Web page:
Publicly funded infrastructure, such as transport, health care, drinking water, sanitation, telecommunications, and electricity, must be designed as resilient, so that basic services are maintained during disaster, and infrastructure users are not put at risk by sub-standard structures. Furthermore, infrastructure development attracts population and investment, and its localization should be such that it steers development toward safer areas. The Global Program for Safer Schools (GPSS) works to make schools and the communities they serve more resilient to natural hazards – reducing physical impact on school infrastructure, minimizing disruption in education, and saving lives. GPSS has used technology and data analytics to guide intervention on a larger scale than ever before possible.

    Scaling up the resilience of cities

    Unless urban planning practices radically change, urbanization will remain one of the major drivers of the increase in risk in the next decades. The Resilient Cities program will support at least 30 cities over the next 4 years to develop and implement resilience plans through its partnership with the Medellín Collaboration. This program will align identified investments in resilience with viable financing strategies, ensuring that plans become actions.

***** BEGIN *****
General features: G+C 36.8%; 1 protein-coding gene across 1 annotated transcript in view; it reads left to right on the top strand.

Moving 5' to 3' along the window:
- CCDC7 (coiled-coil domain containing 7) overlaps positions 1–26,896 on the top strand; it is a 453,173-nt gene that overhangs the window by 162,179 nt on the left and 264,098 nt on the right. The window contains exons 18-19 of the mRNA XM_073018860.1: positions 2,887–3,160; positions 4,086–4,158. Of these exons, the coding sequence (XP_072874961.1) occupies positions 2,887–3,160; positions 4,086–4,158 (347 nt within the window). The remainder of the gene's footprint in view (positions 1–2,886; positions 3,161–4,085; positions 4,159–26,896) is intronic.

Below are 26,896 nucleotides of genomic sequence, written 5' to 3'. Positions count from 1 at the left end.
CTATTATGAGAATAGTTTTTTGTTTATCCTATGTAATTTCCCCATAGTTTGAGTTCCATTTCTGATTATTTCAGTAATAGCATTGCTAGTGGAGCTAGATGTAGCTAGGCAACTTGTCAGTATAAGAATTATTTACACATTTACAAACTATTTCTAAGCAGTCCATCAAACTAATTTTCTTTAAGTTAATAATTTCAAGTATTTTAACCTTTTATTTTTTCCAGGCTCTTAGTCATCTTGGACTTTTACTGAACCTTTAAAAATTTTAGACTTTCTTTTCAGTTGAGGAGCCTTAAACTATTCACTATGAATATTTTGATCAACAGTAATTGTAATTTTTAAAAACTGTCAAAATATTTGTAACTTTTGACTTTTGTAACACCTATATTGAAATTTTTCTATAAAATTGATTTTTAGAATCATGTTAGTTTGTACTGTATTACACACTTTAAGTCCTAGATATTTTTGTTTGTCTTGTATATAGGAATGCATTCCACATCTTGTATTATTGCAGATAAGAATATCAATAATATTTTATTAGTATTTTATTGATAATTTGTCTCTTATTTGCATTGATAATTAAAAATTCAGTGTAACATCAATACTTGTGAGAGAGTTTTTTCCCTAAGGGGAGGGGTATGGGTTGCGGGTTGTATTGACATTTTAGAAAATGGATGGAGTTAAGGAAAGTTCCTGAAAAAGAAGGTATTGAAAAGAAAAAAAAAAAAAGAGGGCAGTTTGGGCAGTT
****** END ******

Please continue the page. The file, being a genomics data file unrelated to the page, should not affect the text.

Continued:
Strengthening hydromet services and early warning systems

    Governments around the globe are demanding better access to effective hydro-meteorological services and early warning systems, as success stories continue to highlight their value in saving lives and livelihoods. Hydromet engagements offer technical expertise and capacity building, both to governments supporting the design of hydromet modernization programs and through engagement in the World Bank/WMO Africa Hydromet Initiative and the Climate Risk Early Warning Initiative (CREWS).

    Deepening financial protection